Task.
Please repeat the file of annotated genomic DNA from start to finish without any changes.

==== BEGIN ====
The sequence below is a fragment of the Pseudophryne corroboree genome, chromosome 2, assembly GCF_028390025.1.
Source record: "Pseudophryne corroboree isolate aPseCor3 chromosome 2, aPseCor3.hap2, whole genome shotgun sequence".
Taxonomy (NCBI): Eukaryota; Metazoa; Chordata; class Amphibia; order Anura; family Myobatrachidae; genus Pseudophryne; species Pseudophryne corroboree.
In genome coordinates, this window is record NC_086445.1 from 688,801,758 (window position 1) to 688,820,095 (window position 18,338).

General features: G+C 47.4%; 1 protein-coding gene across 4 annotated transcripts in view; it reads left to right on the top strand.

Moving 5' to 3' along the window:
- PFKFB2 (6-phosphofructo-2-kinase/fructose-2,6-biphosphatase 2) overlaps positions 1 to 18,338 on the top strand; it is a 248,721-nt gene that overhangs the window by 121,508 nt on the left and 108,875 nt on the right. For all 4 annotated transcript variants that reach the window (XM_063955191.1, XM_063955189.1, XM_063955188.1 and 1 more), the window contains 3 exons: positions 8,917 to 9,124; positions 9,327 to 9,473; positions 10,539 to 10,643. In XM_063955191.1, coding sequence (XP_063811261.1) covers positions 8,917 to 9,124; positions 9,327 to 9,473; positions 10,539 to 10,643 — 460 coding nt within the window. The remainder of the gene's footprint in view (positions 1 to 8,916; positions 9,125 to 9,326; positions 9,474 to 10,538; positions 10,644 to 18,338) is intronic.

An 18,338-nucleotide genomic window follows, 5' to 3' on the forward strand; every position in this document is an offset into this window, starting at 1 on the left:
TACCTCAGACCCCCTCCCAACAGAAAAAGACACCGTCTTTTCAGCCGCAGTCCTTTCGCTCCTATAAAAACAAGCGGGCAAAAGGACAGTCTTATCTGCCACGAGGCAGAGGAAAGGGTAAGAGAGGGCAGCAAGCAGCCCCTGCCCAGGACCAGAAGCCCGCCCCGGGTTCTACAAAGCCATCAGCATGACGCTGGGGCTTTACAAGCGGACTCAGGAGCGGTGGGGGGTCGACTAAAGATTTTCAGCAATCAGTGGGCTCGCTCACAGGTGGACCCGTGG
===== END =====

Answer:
The sequence below is a fragment of the Pseudophryne corroboree genome, chromosome 2, assembly GCF_028390025.1.
Source record: "Pseudophryne corroboree isolate aPseCor3 chromosome 2, aPseCor3.hap2, whole genome shotgun sequence".
Taxonomy (NCBI): Eukaryota; Metazoa; Chordata; class Amphibia; order Anura; family Myobatrachidae; genus Pseudophryne; species Pseudophryne corroboree.
In genome coordinates, this window is record NC_086445.1 from 688,801,758 (window position 1) to 688,820,095 (window position 18,338).

General features: G+C 47.4%; 1 protein-coding gene across 4 annotated transcripts in view; it reads left to right on the top strand.

Moving 5' to 3' along the window:
- PFKFB2 (6-phosphofructo-2-kinase/fructose-2,6-biphosphatase 2) overlaps positions 1 to 18,338 on the top strand; it is a 248,721-nt gene that overhangs the window by 121,508 nt on the left and 108,875 nt on the right. For all 4 annotated transcript variants that reach the window (XM_063955191.1, XM_063955189.1, XM_063955188.1 and 1 more), the window contains 3 exons: positions 8,917 to 9,124; positions 9,327 to 9,473; positions 10,539 to 10,643. In XM_063955191.1, coding sequence (XP_063811261.1) covers positions 8,917 to 9,124; positions 9,327 to 9,473; positions 10,539 to 10,643 — 460 coding nt within the window. The remainder of the gene's footprint in view (positions 1 to 8,916; positions 9,125 to 9,326; positions 9,474 to 10,538; positions 10,644 to 18,338) is intronic.

An 18,338-nucleotide genomic window follows, 5' to 3' on the forward strand; every position in this document is an offset into this window, starting at 1 on the left:
TACCTCAGACCCCCTCCCAACAGAAAAAGACACCGTCTTTTCAGCCGCAGTCCTTTCGCTCCTATAAAAACAAGCGGGCAAAAGGACAGTCTTATCTGCCACGAGGCAGAGGAAAGGGTAAGAGAGGGCAGCAAGCAGCCCCTGCCCAGGACCAGAAGCCCGCCCCGGGTTCTACAAAGCCATCAGCATGACGCTGGGGCTTTACAAGCGGACTCAGGAGCGGTGGGGGGTCGACTAAAGATTTTCAGCAATCAGTGGGCTCGCTCACAGGTGGACCCGTGG